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The Egyptian culture minister has called for accepting all religions; not just the three Abrahamic ones. The statement is a controversial one has divided opinions amongst religious scholars in Egypt.
In the midst of the recent sectarian events Egypt’s various political parties were noticeably quiet, with only the Tajammu party issuing a statement regarding the Abu Fana incidents. The article deplores that the political parties were not more active in responding to the events.
The article highlights the main findings of the 2008 UN human development report for Egypt, which is entitled, ’Social Contract in Egypt.’ The article comments that while education has improved there are still one in five Egyptians that live below the poverty line.
The author comments on the Culture Minister and his potential appointment to UNESCO, wondering how he can be considered for the position having openly proclaimed the need to burn books in his ministry about Israel.
Magdy Malak reflects on the scope and power of the Muslim Brotherhood in Egypt and bemoans the lack of any real opposition parties that are able to compete with the ruling National Democratic Party.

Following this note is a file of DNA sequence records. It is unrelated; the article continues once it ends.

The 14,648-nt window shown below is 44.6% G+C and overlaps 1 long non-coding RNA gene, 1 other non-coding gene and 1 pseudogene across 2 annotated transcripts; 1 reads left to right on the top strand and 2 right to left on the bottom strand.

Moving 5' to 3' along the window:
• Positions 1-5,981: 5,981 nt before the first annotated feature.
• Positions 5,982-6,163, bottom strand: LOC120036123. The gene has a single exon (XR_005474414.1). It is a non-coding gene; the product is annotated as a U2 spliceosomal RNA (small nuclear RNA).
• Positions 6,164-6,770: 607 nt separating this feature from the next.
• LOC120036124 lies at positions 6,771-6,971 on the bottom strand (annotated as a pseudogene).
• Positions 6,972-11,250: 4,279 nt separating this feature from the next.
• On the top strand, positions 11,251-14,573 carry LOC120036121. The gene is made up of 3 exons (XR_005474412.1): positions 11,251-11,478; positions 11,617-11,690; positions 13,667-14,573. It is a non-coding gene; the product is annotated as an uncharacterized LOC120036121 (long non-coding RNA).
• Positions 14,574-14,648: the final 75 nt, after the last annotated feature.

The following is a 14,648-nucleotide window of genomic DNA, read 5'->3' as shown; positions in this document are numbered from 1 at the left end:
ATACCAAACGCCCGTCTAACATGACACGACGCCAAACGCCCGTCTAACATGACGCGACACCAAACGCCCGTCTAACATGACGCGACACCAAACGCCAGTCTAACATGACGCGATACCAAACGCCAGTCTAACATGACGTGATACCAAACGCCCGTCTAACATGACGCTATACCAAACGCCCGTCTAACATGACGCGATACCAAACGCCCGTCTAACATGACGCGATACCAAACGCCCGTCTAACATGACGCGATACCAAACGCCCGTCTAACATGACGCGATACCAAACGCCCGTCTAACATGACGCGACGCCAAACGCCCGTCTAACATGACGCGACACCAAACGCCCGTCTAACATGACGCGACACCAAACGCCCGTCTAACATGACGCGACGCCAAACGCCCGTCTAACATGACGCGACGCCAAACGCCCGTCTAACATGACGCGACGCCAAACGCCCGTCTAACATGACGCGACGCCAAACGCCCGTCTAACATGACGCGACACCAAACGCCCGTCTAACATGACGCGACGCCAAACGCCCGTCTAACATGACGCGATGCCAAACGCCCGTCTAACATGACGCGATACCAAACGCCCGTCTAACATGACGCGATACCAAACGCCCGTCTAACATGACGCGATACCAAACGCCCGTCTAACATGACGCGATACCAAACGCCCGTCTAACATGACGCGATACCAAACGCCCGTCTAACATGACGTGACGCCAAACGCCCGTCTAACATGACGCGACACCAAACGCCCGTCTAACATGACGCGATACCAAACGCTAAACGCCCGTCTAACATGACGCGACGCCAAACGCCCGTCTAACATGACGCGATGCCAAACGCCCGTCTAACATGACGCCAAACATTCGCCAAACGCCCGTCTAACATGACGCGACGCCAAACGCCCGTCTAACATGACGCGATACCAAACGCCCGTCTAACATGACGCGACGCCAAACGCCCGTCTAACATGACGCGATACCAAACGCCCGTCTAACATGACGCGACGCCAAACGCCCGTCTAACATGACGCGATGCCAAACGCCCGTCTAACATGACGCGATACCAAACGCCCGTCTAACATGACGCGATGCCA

The article discusses reactions to a recent Supreme Administrative Court ruling which forces the Coptic Orthodox Church to allow Copts that have been divorced through civil courts to re-marry.
The Azhar recently released a fatwá that calls for tough penalties against people who convert to Islam and then revert back to their original religion. Opinions are divided as to what effect this fatwá could have on Egyptian society.
The article considers the role of Copts in politics and parliament. He questions why so few Copts ever attain political appointments, and presents the viewpoints of those who believe the Copts already play an adequate role in parliament, and those who believe that further involvement is necessary.
The author discusses issues of confrontation regarding legally changing ones religion in official documents.
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